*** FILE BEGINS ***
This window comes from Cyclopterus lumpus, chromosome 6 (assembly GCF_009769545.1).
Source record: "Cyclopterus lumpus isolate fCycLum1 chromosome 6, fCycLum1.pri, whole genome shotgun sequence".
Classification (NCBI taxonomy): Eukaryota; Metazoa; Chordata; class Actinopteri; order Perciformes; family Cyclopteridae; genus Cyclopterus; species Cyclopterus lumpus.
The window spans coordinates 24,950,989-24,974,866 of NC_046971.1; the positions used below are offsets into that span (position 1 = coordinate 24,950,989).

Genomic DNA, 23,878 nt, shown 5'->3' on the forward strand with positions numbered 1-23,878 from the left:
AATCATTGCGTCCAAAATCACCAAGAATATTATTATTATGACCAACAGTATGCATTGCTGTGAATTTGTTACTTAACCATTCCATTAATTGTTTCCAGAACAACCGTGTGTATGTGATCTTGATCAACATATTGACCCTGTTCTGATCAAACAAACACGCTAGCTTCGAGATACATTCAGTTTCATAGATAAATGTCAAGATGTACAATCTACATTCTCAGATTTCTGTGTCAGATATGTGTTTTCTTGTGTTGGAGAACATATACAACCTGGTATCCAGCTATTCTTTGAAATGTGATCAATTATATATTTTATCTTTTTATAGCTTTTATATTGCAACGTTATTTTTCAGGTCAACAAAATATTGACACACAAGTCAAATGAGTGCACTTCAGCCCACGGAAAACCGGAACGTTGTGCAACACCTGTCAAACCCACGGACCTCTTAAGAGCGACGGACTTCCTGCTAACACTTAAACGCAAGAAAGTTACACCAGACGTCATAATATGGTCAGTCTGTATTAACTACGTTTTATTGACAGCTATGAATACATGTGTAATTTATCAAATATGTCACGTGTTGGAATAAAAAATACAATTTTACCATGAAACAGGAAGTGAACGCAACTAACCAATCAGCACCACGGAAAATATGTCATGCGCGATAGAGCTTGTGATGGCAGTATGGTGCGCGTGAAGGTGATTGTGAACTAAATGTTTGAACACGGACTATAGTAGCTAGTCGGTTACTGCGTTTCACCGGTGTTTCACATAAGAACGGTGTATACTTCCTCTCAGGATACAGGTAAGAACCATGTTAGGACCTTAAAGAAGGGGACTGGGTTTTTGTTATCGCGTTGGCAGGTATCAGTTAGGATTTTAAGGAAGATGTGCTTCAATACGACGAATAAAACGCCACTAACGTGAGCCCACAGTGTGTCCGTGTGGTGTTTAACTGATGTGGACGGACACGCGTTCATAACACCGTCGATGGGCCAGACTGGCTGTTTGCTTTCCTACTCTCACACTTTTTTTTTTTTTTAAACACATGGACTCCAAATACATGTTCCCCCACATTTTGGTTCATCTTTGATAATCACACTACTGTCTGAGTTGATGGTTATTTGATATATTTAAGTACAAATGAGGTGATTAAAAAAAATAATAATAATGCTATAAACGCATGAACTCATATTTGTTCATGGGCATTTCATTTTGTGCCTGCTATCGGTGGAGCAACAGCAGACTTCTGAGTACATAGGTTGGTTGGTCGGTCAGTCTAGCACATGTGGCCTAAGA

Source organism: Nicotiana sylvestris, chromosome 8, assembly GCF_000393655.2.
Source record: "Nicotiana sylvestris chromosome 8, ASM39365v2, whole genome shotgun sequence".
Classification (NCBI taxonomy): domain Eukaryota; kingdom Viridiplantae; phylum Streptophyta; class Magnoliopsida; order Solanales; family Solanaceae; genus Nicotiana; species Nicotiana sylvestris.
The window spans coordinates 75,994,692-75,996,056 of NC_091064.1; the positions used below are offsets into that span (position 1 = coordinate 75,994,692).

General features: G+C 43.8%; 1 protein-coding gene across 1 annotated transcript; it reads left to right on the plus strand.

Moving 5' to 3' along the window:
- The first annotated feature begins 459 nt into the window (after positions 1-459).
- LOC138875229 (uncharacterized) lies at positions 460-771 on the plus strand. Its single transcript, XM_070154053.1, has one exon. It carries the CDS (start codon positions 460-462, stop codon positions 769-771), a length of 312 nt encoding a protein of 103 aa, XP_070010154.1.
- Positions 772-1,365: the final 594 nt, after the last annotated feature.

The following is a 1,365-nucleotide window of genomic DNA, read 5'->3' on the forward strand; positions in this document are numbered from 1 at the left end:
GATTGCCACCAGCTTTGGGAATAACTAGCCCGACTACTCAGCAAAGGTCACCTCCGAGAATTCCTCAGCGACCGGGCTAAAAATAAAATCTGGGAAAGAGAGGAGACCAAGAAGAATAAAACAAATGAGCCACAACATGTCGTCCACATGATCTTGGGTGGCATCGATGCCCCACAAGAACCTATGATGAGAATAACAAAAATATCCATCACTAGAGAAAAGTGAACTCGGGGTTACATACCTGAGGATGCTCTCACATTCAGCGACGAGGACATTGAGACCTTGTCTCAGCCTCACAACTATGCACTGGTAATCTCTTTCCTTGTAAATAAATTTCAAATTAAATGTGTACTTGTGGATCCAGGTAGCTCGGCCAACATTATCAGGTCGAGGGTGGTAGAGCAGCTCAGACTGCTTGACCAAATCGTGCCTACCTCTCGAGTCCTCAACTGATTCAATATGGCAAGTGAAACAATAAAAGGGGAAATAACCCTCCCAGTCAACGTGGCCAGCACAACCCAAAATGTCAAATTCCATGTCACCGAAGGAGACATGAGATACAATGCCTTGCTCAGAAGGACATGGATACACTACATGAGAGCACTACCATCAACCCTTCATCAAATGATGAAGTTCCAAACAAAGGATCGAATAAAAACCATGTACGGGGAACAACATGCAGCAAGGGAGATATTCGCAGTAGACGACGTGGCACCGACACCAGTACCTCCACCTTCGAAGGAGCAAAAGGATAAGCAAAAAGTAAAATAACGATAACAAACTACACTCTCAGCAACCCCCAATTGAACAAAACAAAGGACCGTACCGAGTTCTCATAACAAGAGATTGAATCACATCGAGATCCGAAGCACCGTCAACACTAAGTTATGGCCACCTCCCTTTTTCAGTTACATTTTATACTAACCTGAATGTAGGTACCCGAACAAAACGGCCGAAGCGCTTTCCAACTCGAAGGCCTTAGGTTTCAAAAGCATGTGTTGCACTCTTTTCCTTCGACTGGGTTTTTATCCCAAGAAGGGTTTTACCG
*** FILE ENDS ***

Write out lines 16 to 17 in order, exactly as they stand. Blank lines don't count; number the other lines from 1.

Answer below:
The following is a 1,365-nucleotide window of genomic DNA, read 5'->3' on the forward strand; positions in this document are numbered from 1 at the left end:
GATTGCCACCAGCTTTGGGAATAACTAGCCCGACTACTCAGCAAAGGTCACCTCCGAGAATTCCTCAGCGACCGGGCTAAAAATAAAATCTGGGAAAGAGAGGAGACCAAGAAGAATAAAACAAATGAGCCACAACATGTCGTCCACATGATCTTGGGTGGCATCGATGCCCCACAAGAACCTATGATGAGAATAACAAAAATATCCATCACTAGAGAAAAGTGAACTCGGGGTTACATACCTGAGGATGCTCTCACATTCAGCGACGAGGACATTGAGACCTTGTCTCAGCCTCACAACTATGCACTGGTAATCTCTTTCCTTGTAAATAAATTTCAAATTAAATGTGTACTTGTGGATCCAGGTAGCTCGGCCAACATTATCAGGTCGAGGGTGGTAGAGCAGCTCAGACTGCTTGACCAAATCGTGCCTACCTCTCGAGTCCTCAACTGATTCAATATGGCAAGTGAAACAATAAAAGGGGAAATAACCCTCCCAGTCAACGTGGCCAGCACAACCCAAAATGTCAAATTCCATGTCACCGAAGGAGACATGAGATACAATGCCTTGCTCAGAAGGACATGGATACACTACATGAGAGCACTACCATCAACCCTTCATCAAATGATGAAGTTCCAAACAAAGGATCGAATAAAAACCATGTACGGGGAACAACATGCAGCAAGGGAGATATTCGCAGTAGACGACGTGGCACCGACACCAGTACCTCCACCTTCGAAGGAGCAAAAGGATAAGCAAAAAGTAAAATAACGATAACAAACTACACTCTCAGCAACCCCCAATTGAACAAAACAAAGGACCGTACCGAGTTCTCATAACAAGAGATTGAATCACATCGAGATCCGAAGCACCGTCAACACTAAGTTATGGCCACCTCCCTTTTTCAGTTACATTTTATACTAACCTGAATGTAGGTACCCGAACAAAACGGCCGAAGCGCTTTCCAACTCGAAGGCCTTAGGTTTCAAAAGCATGTGTTGCACTCTTTTCCTTCGACTGGGTTTTTATCCCAAGAAGGGTTTTACCG